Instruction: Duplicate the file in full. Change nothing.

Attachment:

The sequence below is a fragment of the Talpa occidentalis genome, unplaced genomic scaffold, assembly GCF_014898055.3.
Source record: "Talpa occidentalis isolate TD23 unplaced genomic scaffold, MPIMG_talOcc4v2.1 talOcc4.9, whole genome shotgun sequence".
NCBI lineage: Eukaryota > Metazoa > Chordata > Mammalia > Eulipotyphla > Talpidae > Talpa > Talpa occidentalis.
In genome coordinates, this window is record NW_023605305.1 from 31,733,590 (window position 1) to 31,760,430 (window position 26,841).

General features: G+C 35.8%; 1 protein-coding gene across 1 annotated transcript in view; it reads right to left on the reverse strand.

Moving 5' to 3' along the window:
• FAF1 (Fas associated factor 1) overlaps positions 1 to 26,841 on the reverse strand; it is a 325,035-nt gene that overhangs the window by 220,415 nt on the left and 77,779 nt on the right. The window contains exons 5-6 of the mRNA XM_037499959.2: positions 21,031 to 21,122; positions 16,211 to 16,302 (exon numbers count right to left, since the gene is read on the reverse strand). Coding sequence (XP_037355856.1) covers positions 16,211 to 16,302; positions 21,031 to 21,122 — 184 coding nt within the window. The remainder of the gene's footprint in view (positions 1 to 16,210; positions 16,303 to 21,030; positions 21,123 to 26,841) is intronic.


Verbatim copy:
The sequence below is a fragment of the Talpa occidentalis genome, unplaced genomic scaffold, assembly GCF_014898055.3.
Source record: "Talpa occidentalis isolate TD23 unplaced genomic scaffold, MPIMG_talOcc4v2.1 talOcc4.9, whole genome shotgun sequence".
NCBI lineage: Eukaryota > Metazoa > Chordata > Mammalia > Eulipotyphla > Talpidae > Talpa > Talpa occidentalis.
In genome coordinates, this window is record NW_023605305.1 from 31,733,590 (window position 1) to 31,760,430 (window position 26,841).

General features: G+C 35.8%; 1 protein-coding gene across 1 annotated transcript in view; it reads right to left on the reverse strand.

Moving 5' to 3' along the window:
• FAF1 (Fas associated factor 1) overlaps positions 1 to 26,841 on the reverse strand; it is a 325,035-nt gene that overhangs the window by 220,415 nt on the left and 77,779 nt on the right. The window contains exons 5-6 of the mRNA XM_037499959.2: positions 21,031 to 21,122; positions 16,211 to 16,302 (exon numbers count right to left, since the gene is read on the reverse strand). Coding sequence (XP_037355856.1) covers positions 16,211 to 16,302; positions 21,031 to 21,122 — 184 coding nt within the window. The remainder of the gene's footprint in view (positions 1 to 16,210; positions 16,303 to 21,030; positions 21,123 to 26,841) is intronic.